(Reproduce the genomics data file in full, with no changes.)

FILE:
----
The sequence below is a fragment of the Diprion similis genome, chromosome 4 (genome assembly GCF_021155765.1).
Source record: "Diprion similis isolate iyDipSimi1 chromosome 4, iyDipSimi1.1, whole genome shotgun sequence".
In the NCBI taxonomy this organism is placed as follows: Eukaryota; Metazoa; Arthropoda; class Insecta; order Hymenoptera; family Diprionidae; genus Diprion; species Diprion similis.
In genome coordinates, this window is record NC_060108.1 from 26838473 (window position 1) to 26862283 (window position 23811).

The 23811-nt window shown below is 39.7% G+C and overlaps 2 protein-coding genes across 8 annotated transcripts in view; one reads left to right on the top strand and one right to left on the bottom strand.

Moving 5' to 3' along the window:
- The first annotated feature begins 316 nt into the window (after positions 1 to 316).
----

The sequence below is a fragment of the Diprion similis genome, chromosome 4 (genome assembly GCF_021155765.1).
Source record: "Diprion similis isolate iyDipSimi1 chromosome 4, iyDipSimi1.1, whole genome shotgun sequence".
In the NCBI taxonomy this organism is placed as follows: Eukaryota; Metazoa; Arthropoda; class Insecta; order Hymenoptera; family Diprionidae; genus Diprion; species Diprion similis.
In genome coordinates, this window is record NC_060108.1 from 26838473 (window position 1) to 26862283 (window position 23811).

The 23811-nt window shown below is 39.7% G+C and overlaps 2 protein-coding genes across 8 annotated transcripts in view; one reads left to right on the top strand and one right to left on the bottom strand.

Moving 5' to 3' along the window:
- The first annotated feature begins 316 nt into the window (after positions 1 to 316).